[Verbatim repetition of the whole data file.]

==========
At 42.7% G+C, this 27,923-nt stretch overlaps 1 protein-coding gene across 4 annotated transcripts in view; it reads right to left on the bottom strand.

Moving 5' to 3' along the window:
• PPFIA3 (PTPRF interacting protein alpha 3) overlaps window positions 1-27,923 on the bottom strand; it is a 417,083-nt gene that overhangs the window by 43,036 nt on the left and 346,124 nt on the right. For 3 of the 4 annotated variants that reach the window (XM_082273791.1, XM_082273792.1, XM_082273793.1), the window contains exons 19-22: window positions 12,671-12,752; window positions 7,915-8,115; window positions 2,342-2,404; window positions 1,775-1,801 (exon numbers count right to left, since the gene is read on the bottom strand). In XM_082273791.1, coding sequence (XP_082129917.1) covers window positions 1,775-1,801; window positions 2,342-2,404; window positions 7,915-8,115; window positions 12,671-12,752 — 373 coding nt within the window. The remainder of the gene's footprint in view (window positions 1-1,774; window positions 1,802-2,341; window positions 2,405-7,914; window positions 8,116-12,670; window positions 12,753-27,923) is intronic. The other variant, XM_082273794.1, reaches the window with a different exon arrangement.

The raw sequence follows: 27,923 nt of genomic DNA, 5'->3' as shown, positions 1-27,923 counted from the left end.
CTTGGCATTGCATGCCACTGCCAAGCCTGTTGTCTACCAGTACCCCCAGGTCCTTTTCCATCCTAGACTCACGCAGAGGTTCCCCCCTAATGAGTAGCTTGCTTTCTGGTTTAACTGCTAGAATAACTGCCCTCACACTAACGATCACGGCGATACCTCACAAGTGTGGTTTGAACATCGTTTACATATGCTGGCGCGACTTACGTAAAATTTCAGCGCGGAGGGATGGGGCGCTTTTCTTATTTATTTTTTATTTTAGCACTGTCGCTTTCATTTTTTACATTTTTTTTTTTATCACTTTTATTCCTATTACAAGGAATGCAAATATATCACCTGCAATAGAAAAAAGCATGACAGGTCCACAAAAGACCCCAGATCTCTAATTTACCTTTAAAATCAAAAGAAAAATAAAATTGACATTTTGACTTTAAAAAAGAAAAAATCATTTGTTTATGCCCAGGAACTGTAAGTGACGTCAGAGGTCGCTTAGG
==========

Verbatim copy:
At 42.7% G+C, this 27,923-nt stretch overlaps 1 protein-coding gene across 4 annotated transcripts in view; it reads right to left on the bottom strand.

Moving 5' to 3' along the window:
• PPFIA3 (PTPRF interacting protein alpha 3) overlaps window positions 1-27,923 on the bottom strand; it is a 417,083-nt gene that overhangs the window by 43,036 nt on the left and 346,124 nt on the right. For 3 of the 4 annotated variants that reach the window (XM_082273791.1, XM_082273792.1, XM_082273793.1), the window contains exons 19-22: window positions 12,671-12,752; window positions 7,915-8,115; window positions 2,342-2,404; window positions 1,775-1,801 (exon numbers count right to left, since the gene is read on the bottom strand). In XM_082273791.1, coding sequence (XP_082129917.1) covers window positions 1,775-1,801; window positions 2,342-2,404; window positions 7,915-8,115; window positions 12,671-12,752 — 373 coding nt within the window. The remainder of the gene's footprint in view (window positions 1-1,774; window positions 1,802-2,341; window positions 2,405-7,914; window positions 8,116-12,670; window positions 12,753-27,923) is intronic. The other variant, XM_082273794.1, reaches the window with a different exon arrangement.

The raw sequence follows: 27,923 nt of genomic DNA, 5'->3' as shown, positions 1-27,923 counted from the left end.
CTTGGCATTGCATGCCACTGCCAAGCCTGTTGTCTACCAGTACCCCCAGGTCCTTTTCCATCCTAGACTCACGCAGAGGTTCCCCCCTAATGAGTAGCTTGCTTTCTGGTTTAACTGCTAGAATAACTGCCCTCACACTAACGATCACGGCGATACCTCACAAGTGTGGTTTGAACATCGTTTACATATGCTGGCGCGACTTACGTAAAATTTCAGCGCGGAGGGATGGGGCGCTTTTCTTATTTATTTTTTATTTTAGCACTGTCGCTTTCATTTTTTACATTTTTTTTTTTATCACTTTTATTCCTATTACAAGGAATGCAAATATATCACCTGCAATAGAAAAAAGCATGACAGGTCCACAAAAGACCCCAGATCTCTAATTTACCTTTAAAATCAAAAGAAAAATAAAATTGACATTTTGACTTTAAAAAAGAAAAAATCATTTGTTTATGCCCAGGAACTGTAAGTGACGTCAGAGGTCGCTTAGG